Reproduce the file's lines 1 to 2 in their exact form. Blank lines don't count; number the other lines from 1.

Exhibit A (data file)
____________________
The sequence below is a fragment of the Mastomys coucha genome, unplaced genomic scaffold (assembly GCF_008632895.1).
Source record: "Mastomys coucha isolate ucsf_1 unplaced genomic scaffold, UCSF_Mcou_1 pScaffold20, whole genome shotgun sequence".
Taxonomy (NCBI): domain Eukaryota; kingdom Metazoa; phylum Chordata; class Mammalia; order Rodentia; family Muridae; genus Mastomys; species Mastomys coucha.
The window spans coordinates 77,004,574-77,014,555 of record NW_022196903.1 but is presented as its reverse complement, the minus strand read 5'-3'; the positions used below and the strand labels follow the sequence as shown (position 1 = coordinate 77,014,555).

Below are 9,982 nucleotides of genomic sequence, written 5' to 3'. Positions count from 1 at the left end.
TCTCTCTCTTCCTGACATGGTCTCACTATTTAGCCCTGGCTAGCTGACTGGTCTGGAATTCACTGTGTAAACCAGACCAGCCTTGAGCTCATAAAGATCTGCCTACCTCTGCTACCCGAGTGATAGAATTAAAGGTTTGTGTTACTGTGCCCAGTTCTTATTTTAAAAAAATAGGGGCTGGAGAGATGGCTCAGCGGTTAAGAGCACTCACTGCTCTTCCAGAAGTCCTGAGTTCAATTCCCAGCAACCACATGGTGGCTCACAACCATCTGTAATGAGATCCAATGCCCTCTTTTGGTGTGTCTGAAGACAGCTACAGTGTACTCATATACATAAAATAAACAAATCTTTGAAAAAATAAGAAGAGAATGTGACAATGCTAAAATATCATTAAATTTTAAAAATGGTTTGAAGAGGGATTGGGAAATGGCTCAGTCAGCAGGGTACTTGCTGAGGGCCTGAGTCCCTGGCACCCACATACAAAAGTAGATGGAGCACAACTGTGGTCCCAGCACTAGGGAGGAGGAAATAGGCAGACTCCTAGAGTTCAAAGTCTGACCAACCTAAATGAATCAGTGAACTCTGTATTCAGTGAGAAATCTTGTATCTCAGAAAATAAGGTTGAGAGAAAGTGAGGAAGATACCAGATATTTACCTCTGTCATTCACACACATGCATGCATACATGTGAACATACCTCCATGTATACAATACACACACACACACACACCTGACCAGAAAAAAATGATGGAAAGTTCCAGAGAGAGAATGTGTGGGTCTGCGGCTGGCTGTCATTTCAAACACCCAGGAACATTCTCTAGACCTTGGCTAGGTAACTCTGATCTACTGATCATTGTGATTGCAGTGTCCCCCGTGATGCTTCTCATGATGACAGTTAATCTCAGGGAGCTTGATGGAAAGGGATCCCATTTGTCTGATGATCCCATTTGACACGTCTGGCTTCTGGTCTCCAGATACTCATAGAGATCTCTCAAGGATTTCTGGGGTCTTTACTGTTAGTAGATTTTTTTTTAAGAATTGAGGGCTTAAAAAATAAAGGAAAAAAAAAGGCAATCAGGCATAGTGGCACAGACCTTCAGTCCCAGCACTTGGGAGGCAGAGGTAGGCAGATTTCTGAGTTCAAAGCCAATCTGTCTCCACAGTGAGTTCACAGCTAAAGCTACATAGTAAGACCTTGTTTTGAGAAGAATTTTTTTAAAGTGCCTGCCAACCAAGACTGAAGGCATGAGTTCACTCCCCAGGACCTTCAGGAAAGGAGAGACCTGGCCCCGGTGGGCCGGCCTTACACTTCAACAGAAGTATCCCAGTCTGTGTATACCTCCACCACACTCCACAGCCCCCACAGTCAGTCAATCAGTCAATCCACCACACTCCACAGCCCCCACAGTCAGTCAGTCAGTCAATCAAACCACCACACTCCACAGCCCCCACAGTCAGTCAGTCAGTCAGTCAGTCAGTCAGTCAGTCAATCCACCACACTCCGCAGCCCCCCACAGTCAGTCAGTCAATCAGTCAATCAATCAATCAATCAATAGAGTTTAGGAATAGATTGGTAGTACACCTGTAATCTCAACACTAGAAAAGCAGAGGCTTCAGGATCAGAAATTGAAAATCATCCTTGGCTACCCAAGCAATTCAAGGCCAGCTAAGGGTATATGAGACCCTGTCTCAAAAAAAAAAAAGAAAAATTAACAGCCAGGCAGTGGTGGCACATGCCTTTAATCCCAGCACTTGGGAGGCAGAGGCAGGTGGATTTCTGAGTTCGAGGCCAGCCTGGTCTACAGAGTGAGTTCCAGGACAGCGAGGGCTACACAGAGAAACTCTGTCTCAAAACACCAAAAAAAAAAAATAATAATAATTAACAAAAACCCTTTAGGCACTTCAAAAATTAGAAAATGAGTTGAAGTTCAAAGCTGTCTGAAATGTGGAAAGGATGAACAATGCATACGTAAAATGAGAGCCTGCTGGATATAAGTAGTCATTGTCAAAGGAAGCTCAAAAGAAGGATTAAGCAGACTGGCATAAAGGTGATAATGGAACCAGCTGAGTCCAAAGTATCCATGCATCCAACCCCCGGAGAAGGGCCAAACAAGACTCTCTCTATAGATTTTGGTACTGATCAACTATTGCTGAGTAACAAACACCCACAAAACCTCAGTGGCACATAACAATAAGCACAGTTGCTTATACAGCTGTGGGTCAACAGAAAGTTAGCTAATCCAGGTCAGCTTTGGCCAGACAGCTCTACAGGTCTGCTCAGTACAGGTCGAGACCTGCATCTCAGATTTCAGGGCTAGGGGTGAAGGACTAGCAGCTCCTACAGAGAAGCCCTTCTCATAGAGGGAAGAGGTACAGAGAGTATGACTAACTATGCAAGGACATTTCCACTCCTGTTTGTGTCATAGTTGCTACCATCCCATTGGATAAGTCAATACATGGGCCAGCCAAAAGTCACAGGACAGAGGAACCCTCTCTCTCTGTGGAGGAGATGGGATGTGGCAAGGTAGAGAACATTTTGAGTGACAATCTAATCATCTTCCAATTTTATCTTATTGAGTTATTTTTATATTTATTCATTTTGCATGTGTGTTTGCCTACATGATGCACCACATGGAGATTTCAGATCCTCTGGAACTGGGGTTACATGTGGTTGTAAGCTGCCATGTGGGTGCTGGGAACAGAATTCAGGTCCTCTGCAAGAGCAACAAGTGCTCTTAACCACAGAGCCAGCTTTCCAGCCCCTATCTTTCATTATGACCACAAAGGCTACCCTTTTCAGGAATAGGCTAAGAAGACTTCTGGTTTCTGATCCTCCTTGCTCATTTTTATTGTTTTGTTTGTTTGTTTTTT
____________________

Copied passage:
The sequence below is a fragment of the Mastomys coucha genome, unplaced genomic scaffold (assembly GCF_008632895.1).
Source record: "Mastomys coucha isolate ucsf_1 unplaced genomic scaffold, UCSF_Mcou_1 pScaffold20, whole genome shotgun sequence".